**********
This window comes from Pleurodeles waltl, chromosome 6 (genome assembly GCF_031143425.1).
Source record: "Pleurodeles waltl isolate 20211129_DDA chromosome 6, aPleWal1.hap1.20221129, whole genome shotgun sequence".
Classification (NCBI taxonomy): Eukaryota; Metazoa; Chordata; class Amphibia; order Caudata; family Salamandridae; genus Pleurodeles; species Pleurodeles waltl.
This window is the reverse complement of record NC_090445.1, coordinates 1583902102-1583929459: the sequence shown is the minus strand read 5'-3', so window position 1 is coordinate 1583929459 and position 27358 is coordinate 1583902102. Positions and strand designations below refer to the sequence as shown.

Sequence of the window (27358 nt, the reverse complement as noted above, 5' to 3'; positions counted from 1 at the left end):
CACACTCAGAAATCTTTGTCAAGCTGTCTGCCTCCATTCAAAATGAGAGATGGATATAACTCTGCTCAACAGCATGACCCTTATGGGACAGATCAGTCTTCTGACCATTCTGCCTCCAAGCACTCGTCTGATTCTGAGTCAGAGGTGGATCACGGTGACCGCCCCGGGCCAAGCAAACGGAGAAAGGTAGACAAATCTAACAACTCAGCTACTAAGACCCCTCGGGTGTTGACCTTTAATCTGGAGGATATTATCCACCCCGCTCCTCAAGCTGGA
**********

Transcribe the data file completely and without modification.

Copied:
This window comes from Pleurodeles waltl, chromosome 6 (genome assembly GCF_031143425.1).
Source record: "Pleurodeles waltl isolate 20211129_DDA chromosome 6, aPleWal1.hap1.20221129, whole genome shotgun sequence".
Classification (NCBI taxonomy): Eukaryota; Metazoa; Chordata; class Amphibia; order Caudata; family Salamandridae; genus Pleurodeles; species Pleurodeles waltl.
This window is the reverse complement of record NC_090445.1, coordinates 1583902102-1583929459: the sequence shown is the minus strand read 5'-3', so window position 1 is coordinate 1583929459 and position 27358 is coordinate 1583902102. Positions and strand designations below refer to the sequence as shown.

Sequence of the window (27358 nt, the reverse complement as noted above, 5' to 3'; positions counted from 1 at the left end):
CACACTCAGAAATCTTTGTCAAGCTGTCTGCCTCCATTCAAAATGAGAGATGGATATAACTCTGCTCAACAGCATGACCCTTATGGGACAGATCAGTCTTCTGACCATTCTGCCTCCAAGCACTCGTCTGATTCTGAGTCAGAGGTGGATCACGGTGACCGCCCCGGGCCAAGCAAACGGAGAAAGGTAGACAAATCTAACAACTCAGCTACTAAGACCCCTCGGGTGTTGACCTTTAATCTGGAGGATATTATCCACCCCGCTCCTCAAGCTGGA